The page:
Headlining is thus a dangerous conduit for mis- and disinformation because it contains a strong emotional appeal and a “complete” picture of a current event in just a few words. And when we’re all juggling work, family, the ongoing pandemic, whatever time-consuming tasks the day brings, getting this quick bit of news via a headline is highly appealing.
What Can We to Stop Falling Victim to Headlining?
Take a deep breath: Seriously! Take a deep breath in… and out… are you clenching your jaw? Stop that! Headlining as a phenomenon relies on your belief in the sensational. Research by Lisa Fazio of Vanderbilt University suggests that taking a moment to pause and think about whether that headline contains false information can reduce shares of mis- and disinformation. If you read a headline that makes you excited, frustrated, or want to fall into a well of climate despair, pause and ask yourself, does this sound too good or too awful to be true?
Check your biases: Social media echo chambers are incredibly powerful in shaping our beliefs. On Twitter, I know that if I see a headline that affirms my own beliefs and comes from a news source I trust (whether from an institution or a peer), I am much more likely to share it as fact. And I’m not alone in this. When we find ourselves in this position, it is OK, and even encouraged, to question the credibility of an article that affirms your beliefs.
Read the article: This one is deceptively simple. It’s one thing to suggest reading the article and forming your own opinion, but it’s another to have the time and energy to actually read it. My advice? Carve out time to find what works for you. For example, I love daily news roundup podcasts that provide sources in the episode description (shout out to What A Day by Crooked Media!). Other people gravitate toward newsletters or articles that provide a summary at the top. Allow yourself the opportunity to form your own opinion of the facts presented.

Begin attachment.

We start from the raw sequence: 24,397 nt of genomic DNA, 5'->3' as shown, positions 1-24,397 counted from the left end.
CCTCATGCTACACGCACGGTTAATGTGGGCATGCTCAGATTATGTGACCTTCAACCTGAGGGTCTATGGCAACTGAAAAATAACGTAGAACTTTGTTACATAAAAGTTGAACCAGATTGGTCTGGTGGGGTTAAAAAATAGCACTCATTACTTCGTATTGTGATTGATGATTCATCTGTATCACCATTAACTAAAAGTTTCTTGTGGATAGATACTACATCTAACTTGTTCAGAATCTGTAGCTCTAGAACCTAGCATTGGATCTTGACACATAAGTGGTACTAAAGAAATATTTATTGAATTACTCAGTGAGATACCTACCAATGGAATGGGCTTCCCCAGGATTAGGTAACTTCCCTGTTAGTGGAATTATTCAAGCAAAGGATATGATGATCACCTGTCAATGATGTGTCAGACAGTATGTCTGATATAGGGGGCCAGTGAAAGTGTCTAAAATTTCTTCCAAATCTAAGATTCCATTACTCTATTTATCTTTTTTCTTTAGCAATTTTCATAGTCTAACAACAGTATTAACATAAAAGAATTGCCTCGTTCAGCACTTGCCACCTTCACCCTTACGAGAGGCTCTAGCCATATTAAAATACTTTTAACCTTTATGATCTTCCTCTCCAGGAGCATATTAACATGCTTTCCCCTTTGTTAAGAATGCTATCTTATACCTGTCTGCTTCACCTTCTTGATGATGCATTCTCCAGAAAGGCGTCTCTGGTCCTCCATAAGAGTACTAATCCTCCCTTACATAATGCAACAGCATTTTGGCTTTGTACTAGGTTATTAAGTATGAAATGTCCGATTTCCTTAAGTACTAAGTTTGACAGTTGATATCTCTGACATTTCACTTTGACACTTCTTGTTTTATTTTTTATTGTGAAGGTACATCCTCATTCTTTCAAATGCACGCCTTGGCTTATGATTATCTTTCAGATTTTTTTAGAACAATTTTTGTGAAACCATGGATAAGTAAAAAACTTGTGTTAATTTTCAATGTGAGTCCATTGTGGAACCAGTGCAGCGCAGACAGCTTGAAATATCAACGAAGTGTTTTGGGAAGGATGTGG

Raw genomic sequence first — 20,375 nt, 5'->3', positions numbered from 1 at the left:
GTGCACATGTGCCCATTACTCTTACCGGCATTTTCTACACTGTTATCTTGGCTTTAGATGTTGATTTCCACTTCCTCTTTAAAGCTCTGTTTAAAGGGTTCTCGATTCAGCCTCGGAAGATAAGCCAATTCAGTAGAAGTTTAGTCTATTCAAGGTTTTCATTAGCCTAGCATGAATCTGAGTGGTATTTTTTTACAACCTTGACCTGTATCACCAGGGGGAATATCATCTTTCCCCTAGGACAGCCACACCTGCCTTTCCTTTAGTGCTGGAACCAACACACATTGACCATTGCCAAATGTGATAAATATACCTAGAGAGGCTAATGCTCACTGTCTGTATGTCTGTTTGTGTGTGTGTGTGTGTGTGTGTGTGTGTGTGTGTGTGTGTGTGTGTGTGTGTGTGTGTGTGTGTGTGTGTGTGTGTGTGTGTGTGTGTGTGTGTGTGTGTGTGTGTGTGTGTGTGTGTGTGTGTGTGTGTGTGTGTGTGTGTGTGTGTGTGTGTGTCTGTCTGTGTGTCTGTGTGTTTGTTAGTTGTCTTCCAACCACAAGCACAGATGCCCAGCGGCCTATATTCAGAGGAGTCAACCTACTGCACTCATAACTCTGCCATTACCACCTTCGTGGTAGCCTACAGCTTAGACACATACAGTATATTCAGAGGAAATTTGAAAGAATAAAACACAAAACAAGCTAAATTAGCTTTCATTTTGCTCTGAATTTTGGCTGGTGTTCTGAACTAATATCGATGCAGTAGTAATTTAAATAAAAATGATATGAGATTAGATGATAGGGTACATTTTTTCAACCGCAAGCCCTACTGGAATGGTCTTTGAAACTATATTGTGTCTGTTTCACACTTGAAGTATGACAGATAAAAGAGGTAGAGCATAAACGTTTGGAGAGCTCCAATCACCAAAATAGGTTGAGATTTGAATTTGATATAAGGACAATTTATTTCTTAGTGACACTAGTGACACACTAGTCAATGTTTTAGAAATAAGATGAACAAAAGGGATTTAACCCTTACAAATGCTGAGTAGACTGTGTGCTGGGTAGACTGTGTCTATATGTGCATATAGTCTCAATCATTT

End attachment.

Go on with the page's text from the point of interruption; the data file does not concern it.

Check the source: In this brilliant post on disinformation and dating apps, my colleague Inta Plostins recommends that you “don’t believe everything you read” on a person’s dating profile. She also aptly says this extends to non-dating app situations, and lo and behold, here we are! When you see a sensational headline, ask yourself, is this a source I trust? Does the author cite their sources? Do they embed links to research in the article? Just like on a dating app, not backing up your claims is a red flag.
Cross-reference: This one, unfortunately, does take a bit of time. When you see a sensational headline, check what other news platforms are saying about this? The time you spend examining various sources and opinions will help you form a more complete picture of the subject. And trust me, it’s worth it!
If you’ve made it this far, thank you for reading! I hope this article has helped you better understand what headlining is and given you the tools to combat it. In part two of this series, I’ll look at communities that have lower media literacy and fewer digital natives to understand the impact headlining has on the communities and the development practitioners seeking to enhance media literacy skills.